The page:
Beyond Benecol: Raisio diversifies in health arena

By Jess Halliday

- Last updated on GMT

Related tags: Raisio, Soybean

Ten years after Benecol first launched in Finland, Raisio is
developing new ingredients and consumer products that will extend
its dominion in the functional and health foods market.

Over the past decade, the Finnish company has built up the cholesterol-lowering Benecol brand from scratch. Now with 14 licensees and products sold in some 30 countries, it reported Benecol-ingredient turnover of €44.7 million in 2004 and has seen about 20 percent growth this year.

Raisio now considers that the time is ripe to reach out to other areas of the functional foods market. It is working with ingredients like omega-3 and healthy bacteria, and developing healthy soy- and oat-based foods under its GoGreen product line.

Last Spring, Raisio sold off its Chemicals division to Ciba Specialty Chemicals for €475 million - a decision which Taru Narvanmaa, Raisio's executive vice president for communications and IR told NutraIngredients.com made the its balance sheet stronger and allowed it to invest in research and development.

Its R&D forces were united into one entity, which serves both its business areas, Raisio Life Sciences and Raisio Nutrition. While the former is concerned with ingredients and diagnostics and accounts for 15 percent of the company's €450 million turnover, the latter delivers the remaining 85 percent by supplying food (including the Benecol brand), feed and malt to the Finnish market and the Baltic Sea area.

Although Benecol is now a well-established brand, clinical studies are ongoing. In addition, the company is investigating imbuing the products with added function - healthy bacteria being one of the options, either in combination with plant stanols or for use in separate end products.

However Narvanamaa said that combining two functional ingredients in one product could present some drawbacks. "Pricing might be a problem, as two ingredients might be too expensive,"​ she said.

Another new direction for ingredients is omega-3. The company plans to add alpha-linolenic acid (ALA) derived from a plant called Camelina sative​ to its existing margarine brands in Finland, Russia and Poland. it is already used in its Beneviva margarine for heart health, and is found in salad dressings offered by Finnish brand Kesko.

Camelina sative​ was farmed in the middle ages, but it was largely forgotten as a crop until recently, when new studies showed it to have a good combination of omega-3 and omega-6, compared to other plant sources.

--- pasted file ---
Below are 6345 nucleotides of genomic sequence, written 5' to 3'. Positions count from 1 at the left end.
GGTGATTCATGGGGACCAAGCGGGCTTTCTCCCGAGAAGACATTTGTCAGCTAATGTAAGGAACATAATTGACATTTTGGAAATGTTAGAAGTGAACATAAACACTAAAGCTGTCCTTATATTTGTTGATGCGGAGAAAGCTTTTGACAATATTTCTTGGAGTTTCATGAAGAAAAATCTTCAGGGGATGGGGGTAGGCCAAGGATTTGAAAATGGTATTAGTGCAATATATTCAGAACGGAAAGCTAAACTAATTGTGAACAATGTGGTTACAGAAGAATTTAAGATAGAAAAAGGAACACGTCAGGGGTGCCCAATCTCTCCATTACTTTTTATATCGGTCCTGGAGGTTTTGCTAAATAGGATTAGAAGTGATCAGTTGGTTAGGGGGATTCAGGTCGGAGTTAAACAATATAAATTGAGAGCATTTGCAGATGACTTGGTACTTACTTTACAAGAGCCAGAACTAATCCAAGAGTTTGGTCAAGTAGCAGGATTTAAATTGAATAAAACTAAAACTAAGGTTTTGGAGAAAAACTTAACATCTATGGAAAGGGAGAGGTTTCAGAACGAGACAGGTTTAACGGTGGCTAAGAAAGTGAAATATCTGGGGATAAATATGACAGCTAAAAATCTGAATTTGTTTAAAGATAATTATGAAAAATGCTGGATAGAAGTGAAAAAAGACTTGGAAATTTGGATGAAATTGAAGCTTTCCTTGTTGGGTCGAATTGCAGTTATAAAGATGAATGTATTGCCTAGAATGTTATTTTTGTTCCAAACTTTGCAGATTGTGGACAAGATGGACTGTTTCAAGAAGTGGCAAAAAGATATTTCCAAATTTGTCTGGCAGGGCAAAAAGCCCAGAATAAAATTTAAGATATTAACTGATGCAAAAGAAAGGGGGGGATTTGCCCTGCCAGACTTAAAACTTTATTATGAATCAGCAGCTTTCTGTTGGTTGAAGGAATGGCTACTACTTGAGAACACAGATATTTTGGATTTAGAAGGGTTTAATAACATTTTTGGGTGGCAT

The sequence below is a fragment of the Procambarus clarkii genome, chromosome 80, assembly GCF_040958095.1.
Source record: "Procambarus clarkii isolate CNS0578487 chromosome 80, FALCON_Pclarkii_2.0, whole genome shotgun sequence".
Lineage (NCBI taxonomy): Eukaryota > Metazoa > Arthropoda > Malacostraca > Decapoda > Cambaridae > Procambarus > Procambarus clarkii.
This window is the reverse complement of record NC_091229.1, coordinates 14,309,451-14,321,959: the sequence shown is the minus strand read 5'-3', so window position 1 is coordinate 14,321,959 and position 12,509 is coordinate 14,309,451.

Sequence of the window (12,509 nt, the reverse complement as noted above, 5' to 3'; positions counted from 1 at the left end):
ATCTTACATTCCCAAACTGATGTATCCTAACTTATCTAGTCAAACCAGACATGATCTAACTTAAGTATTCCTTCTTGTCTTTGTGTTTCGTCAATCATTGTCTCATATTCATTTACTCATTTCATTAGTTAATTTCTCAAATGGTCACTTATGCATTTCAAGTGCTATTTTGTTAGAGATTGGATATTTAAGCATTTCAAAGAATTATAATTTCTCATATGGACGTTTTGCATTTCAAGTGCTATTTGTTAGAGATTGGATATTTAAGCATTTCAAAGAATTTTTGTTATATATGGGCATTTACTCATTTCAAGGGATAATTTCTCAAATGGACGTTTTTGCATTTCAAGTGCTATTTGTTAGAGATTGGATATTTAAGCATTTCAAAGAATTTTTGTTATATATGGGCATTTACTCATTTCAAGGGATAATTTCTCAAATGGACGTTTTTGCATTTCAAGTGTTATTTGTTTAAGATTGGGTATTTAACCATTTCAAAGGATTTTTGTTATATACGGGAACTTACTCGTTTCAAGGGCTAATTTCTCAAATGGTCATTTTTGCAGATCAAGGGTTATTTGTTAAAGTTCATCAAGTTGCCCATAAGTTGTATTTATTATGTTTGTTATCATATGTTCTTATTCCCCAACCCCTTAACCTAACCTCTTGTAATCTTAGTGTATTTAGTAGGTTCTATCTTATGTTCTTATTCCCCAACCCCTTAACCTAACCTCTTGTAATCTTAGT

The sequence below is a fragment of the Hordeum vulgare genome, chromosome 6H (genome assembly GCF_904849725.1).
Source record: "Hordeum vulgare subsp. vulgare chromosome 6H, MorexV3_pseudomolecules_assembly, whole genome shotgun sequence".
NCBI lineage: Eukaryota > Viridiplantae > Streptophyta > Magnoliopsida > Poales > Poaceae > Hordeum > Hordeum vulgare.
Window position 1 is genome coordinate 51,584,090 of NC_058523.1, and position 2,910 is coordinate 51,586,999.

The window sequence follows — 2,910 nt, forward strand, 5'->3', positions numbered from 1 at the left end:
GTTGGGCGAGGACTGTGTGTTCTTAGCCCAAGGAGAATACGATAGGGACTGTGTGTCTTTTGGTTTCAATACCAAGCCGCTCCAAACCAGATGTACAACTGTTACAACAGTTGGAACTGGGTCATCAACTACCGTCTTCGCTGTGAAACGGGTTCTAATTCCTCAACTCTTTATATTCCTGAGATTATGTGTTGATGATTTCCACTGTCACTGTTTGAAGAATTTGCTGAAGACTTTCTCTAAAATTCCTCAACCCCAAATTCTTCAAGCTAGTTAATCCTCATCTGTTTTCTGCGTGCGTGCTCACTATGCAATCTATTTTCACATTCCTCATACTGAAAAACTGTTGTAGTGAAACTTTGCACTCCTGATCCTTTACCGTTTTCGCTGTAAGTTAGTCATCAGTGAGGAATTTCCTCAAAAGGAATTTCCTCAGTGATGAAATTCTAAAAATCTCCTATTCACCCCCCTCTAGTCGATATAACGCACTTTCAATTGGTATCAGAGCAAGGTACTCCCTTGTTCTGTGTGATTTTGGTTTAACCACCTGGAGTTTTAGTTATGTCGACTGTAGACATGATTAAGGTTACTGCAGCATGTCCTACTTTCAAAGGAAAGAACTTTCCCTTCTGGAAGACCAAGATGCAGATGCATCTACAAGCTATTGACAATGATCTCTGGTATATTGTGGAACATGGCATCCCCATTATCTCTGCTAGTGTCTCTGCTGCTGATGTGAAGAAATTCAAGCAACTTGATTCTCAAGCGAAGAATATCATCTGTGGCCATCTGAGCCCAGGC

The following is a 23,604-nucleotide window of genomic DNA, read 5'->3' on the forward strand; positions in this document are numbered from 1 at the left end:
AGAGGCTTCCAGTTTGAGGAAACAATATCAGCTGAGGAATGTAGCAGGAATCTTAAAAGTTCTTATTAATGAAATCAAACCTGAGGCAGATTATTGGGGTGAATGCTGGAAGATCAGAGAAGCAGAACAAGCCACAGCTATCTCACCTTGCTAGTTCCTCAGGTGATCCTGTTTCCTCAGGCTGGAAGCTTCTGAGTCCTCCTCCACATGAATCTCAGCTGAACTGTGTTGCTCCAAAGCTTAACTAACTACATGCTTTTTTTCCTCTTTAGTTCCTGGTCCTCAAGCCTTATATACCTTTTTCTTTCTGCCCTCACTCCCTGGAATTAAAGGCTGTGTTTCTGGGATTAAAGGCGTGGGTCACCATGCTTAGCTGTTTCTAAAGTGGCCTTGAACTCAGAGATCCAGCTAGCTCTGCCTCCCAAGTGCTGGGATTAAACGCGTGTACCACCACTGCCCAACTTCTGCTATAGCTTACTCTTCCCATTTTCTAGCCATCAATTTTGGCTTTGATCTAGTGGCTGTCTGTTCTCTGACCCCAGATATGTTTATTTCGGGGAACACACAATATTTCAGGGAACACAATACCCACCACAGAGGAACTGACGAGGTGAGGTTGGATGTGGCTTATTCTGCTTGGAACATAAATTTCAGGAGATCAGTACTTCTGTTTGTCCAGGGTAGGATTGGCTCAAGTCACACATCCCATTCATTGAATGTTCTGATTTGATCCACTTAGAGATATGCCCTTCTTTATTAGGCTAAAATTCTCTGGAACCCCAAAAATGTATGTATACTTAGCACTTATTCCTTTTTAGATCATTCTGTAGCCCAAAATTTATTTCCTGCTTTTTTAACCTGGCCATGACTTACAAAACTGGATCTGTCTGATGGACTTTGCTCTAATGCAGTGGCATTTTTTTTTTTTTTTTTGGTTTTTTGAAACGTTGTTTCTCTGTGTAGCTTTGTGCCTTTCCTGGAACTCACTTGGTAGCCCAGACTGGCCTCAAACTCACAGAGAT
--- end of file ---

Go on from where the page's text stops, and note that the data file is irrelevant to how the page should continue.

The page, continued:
After having bought a small development company, Raisio's first farming contract this year yielded a crop of 2,000 hectares.

Vice president R&D Annika Mäyrä-Mäkinen explained to NutraIngredients.com that in addition to its omega3:omega 6 ration, Camelina sative​ was chosen as the ALA source above flax since it was deemed less susceptible to oxidisation and to have a better taste.

"In the future, we want more farmers to take it into production,"​ said Narvanamaa. Once this happens, the company may look at offering it as an ingredient as well as in finished consumer products.

In March, Raisio formed a joint venture with Cerealia called GoGreen, under which it plans to introduce healthy soy- and oat-based consumer products initially to the Finnish market.

It has invested €5 million in a new factory in the Finnish town of Turku and is expected to begin producing drinks, yoghurts and desserts at the beginning of 2006.

Raisio already uses soy as an ingredient, but the initiative marks its first own-produced consumer soy products. Previously it has marketed a line of soy and oat-based drinks in Finland under the Beneviva range made by an outside manufacturer.

The largest soy product producer in Finland is Alpro, and oat-based products are also on the market through a competitor called Oatly.

Although it is too early to give any indication of target market share, Narvanmaa said Raisio will be seeking to differentiate itself from these established competitors with some innovative products and an emphasis on convenience and on packaging technology.

At a later stage, it may also consider adding plant stanols to the formulations, at which time it will become branded as Benecol. For now, they are considered to be healthy - rather than truly functional - foods.

"We can say that they are good for health, but not that they are providing something extra,"​ said Narvanamaa.

As for plant stanols, the company is increasing the capacity of its stanol ester plant in Raisio, the small Finnish town after which the company is named. This has been necessitated by demand in Europe; recently, it has been shipping ingredients from its facility in Charleston, USA, where capacity has been under utilized as the brand has not performed so well on that side of the Atlantic. This arrangement is expensive, however, prompting a solution to be found on home soil.

Presently, Benecol is showing more promise in the Latin American market than in North America, where McNeil is the license-holder. It is also making in-roads into the Asian market.

"Asians are starting to eat more Western foods, and their heart health has been worsening,"​ said Narvanmaa. "There has been a dramatic change, particularly for young people living in cities."

Traditional Asian diets are rich in soy, fish and grains, which are understood to have heart protective benefits.

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